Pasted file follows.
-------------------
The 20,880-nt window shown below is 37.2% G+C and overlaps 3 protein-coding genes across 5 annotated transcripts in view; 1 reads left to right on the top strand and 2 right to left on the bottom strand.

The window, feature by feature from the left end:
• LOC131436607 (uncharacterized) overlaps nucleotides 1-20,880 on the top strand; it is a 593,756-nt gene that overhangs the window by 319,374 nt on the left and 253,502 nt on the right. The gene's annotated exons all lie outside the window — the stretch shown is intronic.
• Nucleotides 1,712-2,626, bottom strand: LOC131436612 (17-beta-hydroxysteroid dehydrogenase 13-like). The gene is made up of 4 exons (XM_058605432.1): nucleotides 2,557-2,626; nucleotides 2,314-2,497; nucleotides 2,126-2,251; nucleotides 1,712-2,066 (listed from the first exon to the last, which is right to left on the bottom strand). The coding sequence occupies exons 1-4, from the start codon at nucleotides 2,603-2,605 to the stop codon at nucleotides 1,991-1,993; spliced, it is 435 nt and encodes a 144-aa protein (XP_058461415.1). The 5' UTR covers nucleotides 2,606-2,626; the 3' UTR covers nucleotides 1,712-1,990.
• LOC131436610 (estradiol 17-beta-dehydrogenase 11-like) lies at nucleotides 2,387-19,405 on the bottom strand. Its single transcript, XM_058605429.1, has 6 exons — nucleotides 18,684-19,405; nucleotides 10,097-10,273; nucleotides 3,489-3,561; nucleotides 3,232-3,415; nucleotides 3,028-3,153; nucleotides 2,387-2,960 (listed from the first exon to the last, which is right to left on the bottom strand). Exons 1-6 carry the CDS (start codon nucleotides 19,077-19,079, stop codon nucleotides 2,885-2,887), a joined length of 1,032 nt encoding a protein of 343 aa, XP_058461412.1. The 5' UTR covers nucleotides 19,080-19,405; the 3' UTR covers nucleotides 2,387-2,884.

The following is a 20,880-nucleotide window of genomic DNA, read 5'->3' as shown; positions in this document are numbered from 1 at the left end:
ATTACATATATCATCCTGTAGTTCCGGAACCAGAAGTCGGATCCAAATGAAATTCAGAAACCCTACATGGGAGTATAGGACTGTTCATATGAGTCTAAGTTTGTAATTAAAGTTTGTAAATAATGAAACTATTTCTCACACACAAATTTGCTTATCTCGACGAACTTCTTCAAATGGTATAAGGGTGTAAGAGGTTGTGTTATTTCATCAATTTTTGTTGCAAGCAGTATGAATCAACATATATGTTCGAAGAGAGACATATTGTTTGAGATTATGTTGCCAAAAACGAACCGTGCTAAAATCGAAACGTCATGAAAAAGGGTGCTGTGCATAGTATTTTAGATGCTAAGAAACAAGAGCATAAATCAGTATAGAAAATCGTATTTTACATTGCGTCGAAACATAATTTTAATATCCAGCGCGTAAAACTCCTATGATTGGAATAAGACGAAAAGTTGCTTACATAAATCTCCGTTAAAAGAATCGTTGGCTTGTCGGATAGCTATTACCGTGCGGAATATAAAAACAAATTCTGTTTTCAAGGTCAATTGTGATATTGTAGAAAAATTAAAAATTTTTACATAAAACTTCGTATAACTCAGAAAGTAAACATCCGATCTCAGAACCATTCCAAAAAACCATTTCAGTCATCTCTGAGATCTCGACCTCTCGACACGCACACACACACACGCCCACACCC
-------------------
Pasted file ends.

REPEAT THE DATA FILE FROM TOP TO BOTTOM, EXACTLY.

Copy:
The 20,880-nt window shown below is 37.2% G+C and overlaps 3 protein-coding genes across 5 annotated transcripts in view; 1 reads left to right on the top strand and 2 right to left on the bottom strand.

The window, feature by feature from the left end:
• LOC131436607 (uncharacterized) overlaps nucleotides 1-20,880 on the top strand; it is a 593,756-nt gene that overhangs the window by 319,374 nt on the left and 253,502 nt on the right. The gene's annotated exons all lie outside the window — the stretch shown is intronic.
• Nucleotides 1,712-2,626, bottom strand: LOC131436612 (17-beta-hydroxysteroid dehydrogenase 13-like). The gene is made up of 4 exons (XM_058605432.1): nucleotides 2,557-2,626; nucleotides 2,314-2,497; nucleotides 2,126-2,251; nucleotides 1,712-2,066 (listed from the first exon to the last, which is right to left on the bottom strand). The coding sequence occupies exons 1-4, from the start codon at nucleotides 2,603-2,605 to the stop codon at nucleotides 1,991-1,993; spliced, it is 435 nt and encodes a 144-aa protein (XP_058461415.1). The 5' UTR covers nucleotides 2,606-2,626; the 3' UTR covers nucleotides 1,712-1,990.
• LOC131436610 (estradiol 17-beta-dehydrogenase 11-like) lies at nucleotides 2,387-19,405 on the bottom strand. Its single transcript, XM_058605429.1, has 6 exons — nucleotides 18,684-19,405; nucleotides 10,097-10,273; nucleotides 3,489-3,561; nucleotides 3,232-3,415; nucleotides 3,028-3,153; nucleotides 2,387-2,960 (listed from the first exon to the last, which is right to left on the bottom strand). Exons 1-6 carry the CDS (start codon nucleotides 19,077-19,079, stop codon nucleotides 2,885-2,887), a joined length of 1,032 nt encoding a protein of 343 aa, XP_058461412.1. The 5' UTR covers nucleotides 19,080-19,405; the 3' UTR covers nucleotides 2,387-2,884.

The following is a 20,880-nucleotide window of genomic DNA, read 5'->3' as shown; positions in this document are numbered from 1 at the left end:
ATTACATATATCATCCTGTAGTTCCGGAACCAGAAGTCGGATCCAAATGAAATTCAGAAACCCTACATGGGAGTATAGGACTGTTCATATGAGTCTAAGTTTGTAATTAAAGTTTGTAAATAATGAAACTATTTCTCACACACAAATTTGCTTATCTCGACGAACTTCTTCAAATGGTATAAGGGTGTAAGAGGTTGTGTTATTTCATCAATTTTTGTTGCAAGCAGTATGAATCAACATATATGTTCGAAGAGAGACATATTGTTTGAGATTATGTTGCCAAAAACGAACCGTGCTAAAATCGAAACGTCATGAAAAAGGGTGCTGTGCATAGTATTTTAGATGCTAAGAAACAAGAGCATAAATCAGTATAGAAAATCGTATTTTACATTGCGTCGAAACATAATTTTAATATCCAGCGCGTAAAACTCCTATGATTGGAATAAGACGAAAAGTTGCTTACATAAATCTCCGTTAAAAGAATCGTTGGCTTGTCGGATAGCTATTACCGTGCGGAATATAAAAACAAATTCTGTTTTCAAGGTCAATTGTGATATTGTAGAAAAATTAAAAATTTTTACATAAAACTTCGTATAACTCAGAAAGTAAACATCCGATCTCAGAACCATTCCAAAAAACCATTTCAGTCATCTCTGAGATCTCGACCTCTCGACACGCACACACACACACGCCCACACCC